The Thirteenth Amendment ended slavery and African American slaves gained their freedom during the Civil War; however, this did not mean they were fully integrated into American society. After the war, Southern Whites faced a crisis. The emancipation of slaves and the Fourteenth Amendment’s guarantee of citizenship undermined their assertion that citizenship was for Whites only. The clear line between Whites who ruled and Blacks who were ruled became vulnerable. Since Whites slave owners could no longer treat the former slaves as non-citizens, they sought to strengthen this distinction by restoring slavery as best they could. Imposing disabilities on Black civil rights that limited their access to full citizenship was a goal to reach.
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White political leaders made use of this provision to keep African Americans and White abolitionists away from the ballot box. In 1870, the Fifteenth Amendment was added to the Constitution that secured the right to vote for Black men. As the amendment stated “The right of citizens of the United States to vote shall not be denied or abridged by the United States or by any State on account of race, color, or previous condition of servitude”, people who had been involved in antislavery movement for decades still had the same political rights as Whites. Again, since federal government lacked jurisdiction to regulate state and local elections, based on state power stipulated under the Tenth Amendment, state legislatures passed restrictive laws that made voter registration more complicated. Subjective literacy tests, poll taxes, Grandfather clauses were disfranchisement techniques used to exclude African American voters.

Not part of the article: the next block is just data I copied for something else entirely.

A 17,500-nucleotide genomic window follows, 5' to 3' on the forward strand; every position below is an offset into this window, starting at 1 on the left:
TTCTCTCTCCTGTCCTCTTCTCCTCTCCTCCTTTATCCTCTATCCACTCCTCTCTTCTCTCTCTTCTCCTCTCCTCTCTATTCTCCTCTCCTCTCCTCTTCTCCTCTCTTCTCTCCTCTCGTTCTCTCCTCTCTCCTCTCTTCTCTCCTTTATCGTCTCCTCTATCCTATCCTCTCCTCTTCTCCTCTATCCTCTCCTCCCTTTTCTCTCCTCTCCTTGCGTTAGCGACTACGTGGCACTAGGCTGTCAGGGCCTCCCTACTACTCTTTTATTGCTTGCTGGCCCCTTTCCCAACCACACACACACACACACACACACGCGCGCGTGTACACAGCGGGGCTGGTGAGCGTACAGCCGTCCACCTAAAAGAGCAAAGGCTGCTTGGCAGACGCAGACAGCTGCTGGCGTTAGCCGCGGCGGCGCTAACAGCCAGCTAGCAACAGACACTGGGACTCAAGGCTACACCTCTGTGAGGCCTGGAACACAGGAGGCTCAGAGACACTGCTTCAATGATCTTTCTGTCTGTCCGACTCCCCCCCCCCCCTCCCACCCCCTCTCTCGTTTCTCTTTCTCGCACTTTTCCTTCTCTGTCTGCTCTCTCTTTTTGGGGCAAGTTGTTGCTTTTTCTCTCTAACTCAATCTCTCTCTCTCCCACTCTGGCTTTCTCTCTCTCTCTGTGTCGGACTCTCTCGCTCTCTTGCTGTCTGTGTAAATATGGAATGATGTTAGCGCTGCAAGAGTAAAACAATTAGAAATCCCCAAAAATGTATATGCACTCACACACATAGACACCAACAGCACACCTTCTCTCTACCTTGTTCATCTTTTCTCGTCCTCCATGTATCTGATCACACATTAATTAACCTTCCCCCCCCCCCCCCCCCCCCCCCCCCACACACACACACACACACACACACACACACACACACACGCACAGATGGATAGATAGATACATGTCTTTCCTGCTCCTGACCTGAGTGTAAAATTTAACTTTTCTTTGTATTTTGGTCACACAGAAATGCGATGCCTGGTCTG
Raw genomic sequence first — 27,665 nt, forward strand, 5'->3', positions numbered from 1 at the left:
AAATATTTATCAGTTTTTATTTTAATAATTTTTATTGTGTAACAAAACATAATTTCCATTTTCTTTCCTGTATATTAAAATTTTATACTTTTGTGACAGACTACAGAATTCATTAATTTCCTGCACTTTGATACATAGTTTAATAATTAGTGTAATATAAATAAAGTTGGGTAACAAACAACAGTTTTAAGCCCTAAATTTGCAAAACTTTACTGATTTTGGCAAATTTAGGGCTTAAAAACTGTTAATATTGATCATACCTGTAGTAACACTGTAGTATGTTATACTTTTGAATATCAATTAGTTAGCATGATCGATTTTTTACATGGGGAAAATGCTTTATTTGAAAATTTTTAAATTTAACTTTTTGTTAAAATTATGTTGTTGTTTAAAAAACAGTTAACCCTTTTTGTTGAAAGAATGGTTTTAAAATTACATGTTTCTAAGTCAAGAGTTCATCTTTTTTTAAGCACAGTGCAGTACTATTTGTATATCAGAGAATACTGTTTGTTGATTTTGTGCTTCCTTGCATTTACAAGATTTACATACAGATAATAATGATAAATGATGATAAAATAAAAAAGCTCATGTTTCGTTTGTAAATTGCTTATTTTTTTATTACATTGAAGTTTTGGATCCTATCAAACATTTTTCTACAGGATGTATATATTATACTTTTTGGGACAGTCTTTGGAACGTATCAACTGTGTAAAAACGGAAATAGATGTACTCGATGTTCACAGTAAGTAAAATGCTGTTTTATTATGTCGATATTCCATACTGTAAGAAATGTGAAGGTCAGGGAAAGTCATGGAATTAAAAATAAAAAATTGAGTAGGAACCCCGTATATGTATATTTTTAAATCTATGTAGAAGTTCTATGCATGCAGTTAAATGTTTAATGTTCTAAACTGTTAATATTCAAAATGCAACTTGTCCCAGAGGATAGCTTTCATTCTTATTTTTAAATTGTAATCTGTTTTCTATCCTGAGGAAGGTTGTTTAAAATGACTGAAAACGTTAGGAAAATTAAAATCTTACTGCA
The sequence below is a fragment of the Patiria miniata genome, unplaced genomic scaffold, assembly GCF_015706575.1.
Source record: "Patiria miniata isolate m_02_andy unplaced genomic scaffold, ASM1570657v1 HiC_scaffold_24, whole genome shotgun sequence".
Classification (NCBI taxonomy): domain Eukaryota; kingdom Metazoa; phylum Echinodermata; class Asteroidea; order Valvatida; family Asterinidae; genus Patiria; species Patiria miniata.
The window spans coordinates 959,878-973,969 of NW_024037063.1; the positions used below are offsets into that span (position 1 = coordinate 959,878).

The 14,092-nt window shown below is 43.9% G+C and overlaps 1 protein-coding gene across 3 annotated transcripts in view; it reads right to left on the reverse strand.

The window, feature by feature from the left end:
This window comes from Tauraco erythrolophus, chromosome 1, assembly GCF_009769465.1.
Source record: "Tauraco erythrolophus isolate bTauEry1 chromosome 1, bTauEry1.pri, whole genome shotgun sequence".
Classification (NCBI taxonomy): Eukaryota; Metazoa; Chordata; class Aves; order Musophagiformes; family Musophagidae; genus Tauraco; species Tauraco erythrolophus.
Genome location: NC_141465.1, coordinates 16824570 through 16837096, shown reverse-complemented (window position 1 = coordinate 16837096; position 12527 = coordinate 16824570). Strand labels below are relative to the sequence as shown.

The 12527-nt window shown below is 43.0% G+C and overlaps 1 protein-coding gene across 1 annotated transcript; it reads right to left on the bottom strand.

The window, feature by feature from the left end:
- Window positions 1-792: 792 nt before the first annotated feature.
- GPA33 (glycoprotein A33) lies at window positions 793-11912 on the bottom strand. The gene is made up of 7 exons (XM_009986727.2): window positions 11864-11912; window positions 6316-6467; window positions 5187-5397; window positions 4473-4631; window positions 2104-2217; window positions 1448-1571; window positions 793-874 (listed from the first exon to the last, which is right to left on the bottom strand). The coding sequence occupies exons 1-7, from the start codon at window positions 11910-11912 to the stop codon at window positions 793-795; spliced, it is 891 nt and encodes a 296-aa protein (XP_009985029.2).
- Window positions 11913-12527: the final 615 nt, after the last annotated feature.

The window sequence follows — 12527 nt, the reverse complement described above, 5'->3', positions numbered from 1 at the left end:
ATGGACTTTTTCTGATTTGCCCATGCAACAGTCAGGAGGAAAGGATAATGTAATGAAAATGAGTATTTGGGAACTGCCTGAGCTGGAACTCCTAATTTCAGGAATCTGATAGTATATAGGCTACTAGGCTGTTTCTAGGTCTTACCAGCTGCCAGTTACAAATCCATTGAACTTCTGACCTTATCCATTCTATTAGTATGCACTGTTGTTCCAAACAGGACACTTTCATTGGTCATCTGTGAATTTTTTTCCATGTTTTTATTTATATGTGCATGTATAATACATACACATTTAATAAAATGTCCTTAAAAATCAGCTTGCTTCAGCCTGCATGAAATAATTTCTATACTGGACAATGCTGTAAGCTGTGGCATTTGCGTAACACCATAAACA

Despite the attempts of protecting the freedom and rights of African Americans by Congress through these amendments, segregation and discrimination remained a significant factor in their lives. In 1896, Jim Crow laws were challenged in court through the Plessy v. Ferguson case, but the Supreme Court rationalized that "separate but equal" facilities did not violate the constitutional rights